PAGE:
Correction
Due to a reporter's error, the day given for the Capital City Business Symposium in an article in Monday's Empire business section was incorrect.

Who gets to decide what a 'real man' is?
Remember the "Superman" television show from the '50s? Actor George Reeves looked like your dad. But when Hollywood filmed Superman movies in the 1980s, the hero had bulging muscles. When Humphrey Bogart brandished a gun in the 1930s, it was small. But over time, guns in movies grew, from Charles Bronson's to Clint Eastwood's to Sylvester Stallone's.

Photo: Spring fishing
Buz Melin casts a flyline off the rocks at False Outer Point on Monday morning as fishermen troll nearby. The spring weather is drawing fishermen out, but Melin and fishing friend Dom Walsh reported seeing no fish Monday.

Next step for golf course?
The Juneau Planning Commission's approval last week of a West Douglas golf course signaled the start of yet more land negotiations. The commission last week unanimously approved a conditional-use permit for an 18-hole, 200-acre golf course at the end of North Douglas Highway. Nonprofit developer Totem Creek Inc. has wrangled with some government agencies and members of the public for several years about the project's design and environmental impacts.

Bringing home one of China's daughters
As 14-month-old Ava Min toddled across the carpet of her sunlit home in Auke Bay, her mother, Sherri Brown, described how the little girl was wrapped in blankets and abandoned near a hotel in China's Guangdong Province when she was only a week old. "In China there is a one-child law, it's illegal to abandon your children and boys are your retirement. You can see that it gets complicated," Brown said, as Ava Min climbed on her lap, spewing a discourse of baby babble. "The adoption plan there is that you wrap little girls up and leave them with a bottle where they will be found immediately."

Duane Vincent Buell
Juneau resident Duane Vincent Buell, 59, died April 7, 2003, at his home in Juneau.

Elwood Kenneth Larsen
Former Juneau resident Elwood "Ken" Kenneth Larsen, 78, died April 6, 2003, at Providence Alaska Medical Center in Anchorage.

My Turn: Tourists and the worldwide threat of SARS
By now everyone has heard something about SARS or Severe Acute Respiratory Syndrome. This disease has created worldwide travel alerts and has caused deaths mainly in China and Canada. More cases and related deaths are being reported every day. In the U.S., 116 cases have been reported from Seattle to Florida. SARS is an airborne virus thought to be related to the common cold, has no cure, and is considered a global contagious threat.

My Turn: Reasons to chase little white ball
I would like to thank Mr. Munro for stereotyping me perfectly and goading me into entering his honorable zone of entertainment, the "letter to the editor" zone.

Sports in Juneau
Information on upcoming sports and outdoors events in Juneau.

Pistons clinch East's top seed by beating Cavs
AUBURN HILLS, Mich. - Rick Carlisle couldn't watch as his Detroit Pistons won the Eastern Conference. Detroit clinched the No. 1 seed in the East on Monday night, escaping with an 89-88 victory over the Cleveland Cavaliers when Smush Parker missed a dunk at the final buzzer.

Juneau track teams sweep Sitka Invite
The youngsters led the way for the Juneau-Douglas High School track and field team, helping the Crimson Bears claim the boys and girls team titles at the Sitka Invitational on Friday and Saturday at Sitka High School. In the girls half of the meet, Juneau scored 108 points for the victory. The Crimson Bears were trailed by host Sitka with 69 points, Ketchikan with 29 and Mount Edgecumbe with two.

Letter: An apology from Ketchikan
We fighters from Ketchikan want to apologize to Juneau boxing fans for what happened. There's no excuse for it. (Editor's note: He's referring to Friday's Southeast Showdown, when the Ketchikan fighters left before the finals after Gabe Duckworth of Ketchikan broke out a window).

Sports in Juneau
Information on upcoming sports and outdoors events in Juneau.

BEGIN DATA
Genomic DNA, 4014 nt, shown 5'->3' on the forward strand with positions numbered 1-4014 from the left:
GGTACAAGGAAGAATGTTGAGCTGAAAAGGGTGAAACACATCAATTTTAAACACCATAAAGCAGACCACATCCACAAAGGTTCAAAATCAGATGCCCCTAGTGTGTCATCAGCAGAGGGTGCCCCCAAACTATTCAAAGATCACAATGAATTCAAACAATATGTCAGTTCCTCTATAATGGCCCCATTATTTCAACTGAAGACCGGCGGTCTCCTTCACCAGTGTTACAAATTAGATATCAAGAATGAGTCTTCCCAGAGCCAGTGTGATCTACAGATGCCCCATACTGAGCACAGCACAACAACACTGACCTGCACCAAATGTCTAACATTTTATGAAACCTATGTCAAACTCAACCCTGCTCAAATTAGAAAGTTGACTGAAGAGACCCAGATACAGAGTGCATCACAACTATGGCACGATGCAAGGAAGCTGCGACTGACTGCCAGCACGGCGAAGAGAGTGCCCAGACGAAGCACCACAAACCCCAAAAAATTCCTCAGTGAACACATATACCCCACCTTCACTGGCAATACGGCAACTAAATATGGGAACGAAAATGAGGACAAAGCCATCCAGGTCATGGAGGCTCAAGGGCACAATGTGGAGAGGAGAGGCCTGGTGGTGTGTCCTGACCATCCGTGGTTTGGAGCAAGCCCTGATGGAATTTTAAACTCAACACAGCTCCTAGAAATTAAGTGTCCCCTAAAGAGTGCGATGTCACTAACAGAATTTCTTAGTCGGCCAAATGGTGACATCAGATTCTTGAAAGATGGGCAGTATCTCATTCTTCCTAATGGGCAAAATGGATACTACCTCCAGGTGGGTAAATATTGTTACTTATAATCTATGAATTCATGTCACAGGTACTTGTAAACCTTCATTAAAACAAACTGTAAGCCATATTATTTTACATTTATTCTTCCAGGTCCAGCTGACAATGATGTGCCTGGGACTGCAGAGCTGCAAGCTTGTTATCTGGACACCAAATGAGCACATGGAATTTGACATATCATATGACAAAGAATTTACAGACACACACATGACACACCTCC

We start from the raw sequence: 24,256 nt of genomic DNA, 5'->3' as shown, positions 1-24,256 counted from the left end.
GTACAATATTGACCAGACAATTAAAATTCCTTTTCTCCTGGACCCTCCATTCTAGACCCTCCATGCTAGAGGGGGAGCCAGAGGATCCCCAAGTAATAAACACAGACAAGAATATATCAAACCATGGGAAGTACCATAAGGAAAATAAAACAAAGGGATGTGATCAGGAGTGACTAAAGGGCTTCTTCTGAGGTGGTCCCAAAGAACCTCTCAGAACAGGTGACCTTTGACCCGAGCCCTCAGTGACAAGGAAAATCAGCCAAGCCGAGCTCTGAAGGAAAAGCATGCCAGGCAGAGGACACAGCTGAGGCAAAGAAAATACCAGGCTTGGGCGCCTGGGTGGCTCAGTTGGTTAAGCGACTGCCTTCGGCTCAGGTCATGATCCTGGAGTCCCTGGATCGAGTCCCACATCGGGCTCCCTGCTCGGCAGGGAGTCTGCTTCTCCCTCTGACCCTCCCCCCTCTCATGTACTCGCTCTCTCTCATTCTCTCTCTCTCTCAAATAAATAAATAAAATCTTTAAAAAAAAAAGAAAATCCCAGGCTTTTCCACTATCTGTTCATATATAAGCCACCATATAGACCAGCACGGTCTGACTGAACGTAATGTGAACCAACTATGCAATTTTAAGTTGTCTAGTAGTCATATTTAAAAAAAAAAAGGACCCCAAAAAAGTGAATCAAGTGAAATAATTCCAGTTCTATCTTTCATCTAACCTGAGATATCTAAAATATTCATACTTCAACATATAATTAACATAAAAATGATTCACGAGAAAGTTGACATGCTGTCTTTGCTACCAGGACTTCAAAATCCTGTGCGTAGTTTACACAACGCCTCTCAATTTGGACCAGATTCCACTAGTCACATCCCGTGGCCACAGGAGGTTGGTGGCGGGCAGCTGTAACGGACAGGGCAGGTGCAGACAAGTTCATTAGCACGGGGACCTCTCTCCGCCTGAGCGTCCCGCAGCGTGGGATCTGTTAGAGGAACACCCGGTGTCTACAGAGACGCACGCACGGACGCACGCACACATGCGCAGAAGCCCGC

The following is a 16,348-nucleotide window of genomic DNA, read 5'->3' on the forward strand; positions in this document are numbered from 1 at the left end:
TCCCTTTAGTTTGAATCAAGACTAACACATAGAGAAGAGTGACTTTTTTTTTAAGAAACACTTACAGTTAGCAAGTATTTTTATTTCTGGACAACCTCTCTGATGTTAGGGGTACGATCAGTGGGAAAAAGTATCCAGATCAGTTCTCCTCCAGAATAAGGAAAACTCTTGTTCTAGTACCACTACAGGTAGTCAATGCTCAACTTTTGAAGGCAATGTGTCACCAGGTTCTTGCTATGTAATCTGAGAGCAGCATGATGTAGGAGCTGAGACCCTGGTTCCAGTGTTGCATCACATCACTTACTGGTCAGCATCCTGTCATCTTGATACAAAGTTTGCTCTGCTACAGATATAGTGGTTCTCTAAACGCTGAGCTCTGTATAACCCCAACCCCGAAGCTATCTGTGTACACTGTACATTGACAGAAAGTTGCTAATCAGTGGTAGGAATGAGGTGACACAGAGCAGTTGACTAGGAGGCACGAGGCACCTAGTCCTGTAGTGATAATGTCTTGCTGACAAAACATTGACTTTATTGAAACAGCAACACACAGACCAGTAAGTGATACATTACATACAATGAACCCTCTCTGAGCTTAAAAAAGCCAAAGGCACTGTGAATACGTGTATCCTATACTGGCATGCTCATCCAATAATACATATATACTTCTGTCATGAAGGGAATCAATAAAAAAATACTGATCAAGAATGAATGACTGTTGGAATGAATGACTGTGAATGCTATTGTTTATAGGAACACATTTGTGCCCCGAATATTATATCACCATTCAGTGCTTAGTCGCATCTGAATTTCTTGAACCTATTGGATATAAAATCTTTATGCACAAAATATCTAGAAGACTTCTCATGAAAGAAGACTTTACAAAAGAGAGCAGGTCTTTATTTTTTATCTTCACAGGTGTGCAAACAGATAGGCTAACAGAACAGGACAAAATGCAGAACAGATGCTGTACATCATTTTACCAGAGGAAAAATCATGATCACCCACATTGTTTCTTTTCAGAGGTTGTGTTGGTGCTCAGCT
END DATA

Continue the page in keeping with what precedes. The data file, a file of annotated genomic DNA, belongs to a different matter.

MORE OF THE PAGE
Begich avoids mayoral runoff in Anchorage
ANCHORAGE - A count of 4,505 absentee and questioned ballots from the April 1 mayoral election Monday resulted in former Assemblyman Mark Begich having 18 votes more than the minimum required to avoid a runoff.

State Briefs
Troopers ID human remains near Wasilla; Fairbanks man indicted on sexual assault charge; Whale migration to Alaska is under way; Regulators: Limited spring subsistence hunts aren't legal

Bristol Bay village rallies around its soldiers
ANCHORAGE - With two native sons serving in Iraq, the Bristol Bay village of Togiak is sending what it can to make them comfortable - letters, baby wipes and dried fish. But the akutaq will have to wait until Cpl. Mariano Peters and Pvt. Everett Arnariak return home to the village of 800 people. Village elders had asked if they might send the popular Yup'ik dessert - a mixture of Crisco, sugar and berries, said Kristy Kritz, who is coordinating the care packages for the Togiak Traditional Council.

Gasoline tax may be limited to road use
A proposal by Gov. Frank Murkowski to raise the gas tax from eight cents to 20 cents a gallon is getting a makeover as it works its way through the state House of Representatives. The proposal, which is expected to raise an additional $41 million annually, already has been amended in the House Transportation Committee by Willow Republican Rep. Bev Masek.

Interior secretary: Limit wilderness areas in Alaska
WASHINGTON - Interior Department Secretary Gale Norton has told the federal Bureau of Land Management to limit its consideration of new wilderness designations for public land in Alaska. "I instruct BLM to consider specific wilderness study proposals in Alaska, as part of any new or revised resource management planning effort, if the proposals have broad support among the state and federal elected officials representing Alaska," Norton said. "Absent this broad support, wilderness should not be considered in these resource management plans."

State Briefs
City approves JAMHI demolition bid; Bill would allow for kids-only fisheries; Union files grievance over Habitat changes; Wildlife viewing fee bill debated in House; Woman injured in crash with three bison; Wasilla man dies in snowmachine crash

Senator asks Congress for funds to kick-start intertie
Developers working on the Southeast Intertie Project want to begin planning the power transmission lines from Petersburg to Kake and continue construction of the line that will stretch from Juneau to Hoonah, but they need more money. U.S. Sen. Lisa Murkowski requested $15.5 million in federal funds for those projects last week, but it's unlikely the full appropriation will be granted, said Murkowski spokesman Chuck Kleeschulte. "This is a difficult year," Kleeschulte said Monday.